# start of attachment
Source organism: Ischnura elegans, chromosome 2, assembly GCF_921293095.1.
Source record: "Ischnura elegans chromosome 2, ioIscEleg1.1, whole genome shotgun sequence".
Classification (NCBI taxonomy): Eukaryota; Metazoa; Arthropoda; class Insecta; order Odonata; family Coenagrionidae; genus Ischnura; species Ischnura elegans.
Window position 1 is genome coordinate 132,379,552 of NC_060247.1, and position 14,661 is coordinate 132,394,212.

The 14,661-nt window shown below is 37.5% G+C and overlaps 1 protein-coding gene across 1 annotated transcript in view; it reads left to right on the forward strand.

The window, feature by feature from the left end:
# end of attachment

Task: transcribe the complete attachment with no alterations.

Source organism: Ischnura elegans, chromosome 2, assembly GCF_921293095.1.
Source record: "Ischnura elegans chromosome 2, ioIscEleg1.1, whole genome shotgun sequence".
Classification (NCBI taxonomy): Eukaryota; Metazoa; Arthropoda; class Insecta; order Odonata; family Coenagrionidae; genus Ischnura; species Ischnura elegans.
Window position 1 is genome coordinate 132,379,552 of NC_060247.1, and position 14,661 is coordinate 132,394,212.

The 14,661-nt window shown below is 37.5% G+C and overlaps 1 protein-coding gene across 1 annotated transcript in view; it reads left to right on the forward strand.

The window, feature by feature from the left end: